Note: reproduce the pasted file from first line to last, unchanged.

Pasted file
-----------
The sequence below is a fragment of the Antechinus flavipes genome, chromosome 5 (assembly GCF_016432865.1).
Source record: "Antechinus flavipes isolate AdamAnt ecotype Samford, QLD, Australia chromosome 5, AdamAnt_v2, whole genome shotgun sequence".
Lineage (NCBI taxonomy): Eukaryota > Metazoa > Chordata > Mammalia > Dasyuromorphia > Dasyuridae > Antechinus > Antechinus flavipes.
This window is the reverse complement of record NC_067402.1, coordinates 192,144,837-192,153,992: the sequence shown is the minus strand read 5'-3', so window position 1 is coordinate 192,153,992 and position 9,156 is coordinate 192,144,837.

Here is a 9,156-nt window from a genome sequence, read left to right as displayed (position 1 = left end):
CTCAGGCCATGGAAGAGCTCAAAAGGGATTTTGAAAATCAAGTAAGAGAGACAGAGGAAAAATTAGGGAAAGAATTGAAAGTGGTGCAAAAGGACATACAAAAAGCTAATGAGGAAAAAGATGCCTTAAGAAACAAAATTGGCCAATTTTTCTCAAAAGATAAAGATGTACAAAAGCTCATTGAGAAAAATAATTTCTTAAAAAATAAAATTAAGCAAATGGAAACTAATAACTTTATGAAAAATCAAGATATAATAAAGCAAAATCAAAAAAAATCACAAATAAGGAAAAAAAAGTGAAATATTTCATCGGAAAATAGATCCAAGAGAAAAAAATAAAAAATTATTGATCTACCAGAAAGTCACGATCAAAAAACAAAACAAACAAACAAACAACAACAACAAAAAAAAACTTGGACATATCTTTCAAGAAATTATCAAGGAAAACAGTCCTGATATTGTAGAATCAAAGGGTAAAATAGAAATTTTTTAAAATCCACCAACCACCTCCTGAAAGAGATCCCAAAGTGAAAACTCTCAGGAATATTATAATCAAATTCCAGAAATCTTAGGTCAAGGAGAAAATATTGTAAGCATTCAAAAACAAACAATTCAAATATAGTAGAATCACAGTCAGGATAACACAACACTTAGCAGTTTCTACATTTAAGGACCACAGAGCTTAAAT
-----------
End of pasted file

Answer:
The sequence below is a fragment of the Antechinus flavipes genome, chromosome 5 (assembly GCF_016432865.1).
Source record: "Antechinus flavipes isolate AdamAnt ecotype Samford, QLD, Australia chromosome 5, AdamAnt_v2, whole genome shotgun sequence".
Lineage (NCBI taxonomy): Eukaryota > Metazoa > Chordata > Mammalia > Dasyuromorphia > Dasyuridae > Antechinus > Antechinus flavipes.
This window is the reverse complement of record NC_067402.1, coordinates 192,144,837-192,153,992: the sequence shown is the minus strand read 5'-3', so window position 1 is coordinate 192,153,992 and position 9,156 is coordinate 192,144,837.

Here is a 9,156-nt window from a genome sequence, read left to right as displayed (position 1 = left end):
CTCAGGCCATGGAAGAGCTCAAAAGGGATTTTGAAAATCAAGTAAGAGAGACAGAGGAAAAATTAGGGAAAGAATTGAAAGTGGTGCAAAAGGACATACAAAAAGCTAATGAGGAAAAAGATGCCTTAAGAAACAAAATTGGCCAATTTTTCTCAAAAGATAAAGATGTACAAAAGCTCATTGAGAAAAATAATTTCTTAAAAAATAAAATTAAGCAAATGGAAACTAATAACTTTATGAAAAATCAAGATATAATAAAGCAAAATCAAAAAAAATCACAAATAAGGAAAAAAAAGTGAAATATTTCATCGGAAAATAGATCCAAGAGAAAAAAATAAAAAATTATTGATCTACCAGAAAGTCACGATCAAAAAACAAAACAAACAAACAAACAACAACAACAAAAAAAAACTTGGACATATCTTTCAAGAAATTATCAAGGAAAACAGTCCTGATATTGTAGAATCAAAGGGTAAAATAGAAATTTTTTAAAATCCACCAACCACCTCCTGAAAGAGATCCCAAAGTGAAAACTCTCAGGAATATTATAATCAAATTCCAGAAATCTTAGGTCAAGGAGAAAATATTGTAAGCATTCAAAAACAAACAATTCAAATATAGTAGAATCACAGTCAGGATAACACAACACTTAGCAGTTTCTACATTTAAGGACCACAGAGCTTAAAT